with rod and staff;
they maim and kill their flock,
and leave the predators untouched.

My enemies enjoy the feast
that I will never taste.

This is place from which I cry,
“De profudis clamavi ad te!”
“Mimma’amaqqim qeratika!”
“Mai loko o na wahi hohonu,
ua kahea aku au ia ‘oe!”
“Out of the depths I cry to you!”

Reassure me with your implements
of protection, Holy Shepherd,
for the night is long. I am afraid.
I turn my prayers to you.

A poem/prayer based on Psalm 23, the Revised Common Lectionary Psalm Reading for Year A, fourth Sunday of Easter, Good Shepherd Sunday.

Image of The Good Shepherd by Luca Giordano – http://www.gallery.am/hy/database/item/6772/, Public Domain, https://commons.wikimedia.org/w/index.php?curid=20019538.

Untasted

The truth is that I’m pretty hungry now.
This walk from city to Emmaus has
been tiring, more than any walk I can
remember, since my heart is wrapped in grief
and fear because, you know, you’re dead and gone
and I refused to take much comfort from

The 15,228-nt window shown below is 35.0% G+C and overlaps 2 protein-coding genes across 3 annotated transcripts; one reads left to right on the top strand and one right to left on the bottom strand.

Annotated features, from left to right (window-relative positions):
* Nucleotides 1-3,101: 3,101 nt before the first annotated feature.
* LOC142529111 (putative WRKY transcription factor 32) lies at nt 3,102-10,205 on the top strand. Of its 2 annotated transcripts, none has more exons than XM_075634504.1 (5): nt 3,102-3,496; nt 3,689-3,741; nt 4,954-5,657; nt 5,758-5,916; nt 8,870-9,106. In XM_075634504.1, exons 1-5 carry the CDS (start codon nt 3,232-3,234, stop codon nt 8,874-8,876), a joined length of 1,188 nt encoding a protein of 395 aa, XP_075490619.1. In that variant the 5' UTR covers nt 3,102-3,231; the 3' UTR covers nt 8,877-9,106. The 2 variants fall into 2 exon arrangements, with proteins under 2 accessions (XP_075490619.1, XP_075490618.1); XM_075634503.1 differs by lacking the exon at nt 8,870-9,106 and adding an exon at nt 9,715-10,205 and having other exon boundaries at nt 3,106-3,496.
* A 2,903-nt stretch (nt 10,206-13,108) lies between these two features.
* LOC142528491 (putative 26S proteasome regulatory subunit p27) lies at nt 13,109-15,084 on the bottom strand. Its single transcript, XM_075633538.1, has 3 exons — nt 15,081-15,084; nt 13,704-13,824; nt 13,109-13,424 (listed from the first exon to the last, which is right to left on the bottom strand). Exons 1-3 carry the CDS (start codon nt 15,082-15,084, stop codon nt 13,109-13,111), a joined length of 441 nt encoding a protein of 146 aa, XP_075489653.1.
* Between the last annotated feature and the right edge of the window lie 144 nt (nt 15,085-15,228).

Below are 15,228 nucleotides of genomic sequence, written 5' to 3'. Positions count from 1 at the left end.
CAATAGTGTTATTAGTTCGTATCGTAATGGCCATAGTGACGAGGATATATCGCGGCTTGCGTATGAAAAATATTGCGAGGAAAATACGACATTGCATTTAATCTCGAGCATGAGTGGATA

the words the women shared (is it because
they’re women, now, I ask “enlightened” me?).

So I am famished when I sit to eat
with you (the you I do not recognize)
and my companion (oops, whose name I have
forgotten to report to history).
Can we get to it now? Just break the bread
and share it round, replenish my depleted
stores of stamina and strength of mind.
I’ll wait. You break. Then we can eat in peace.

Now hours and miles later, gasping with
the sweet exhaustion of a joy-filled run,
I find that you have traveled swifter yet
than I, to share the miracle of your
renewed and resurrected life. I share
the wonder that “The Lord has risen indeed;”
because I left the bread untasted on
the table when the Lord appeared to me.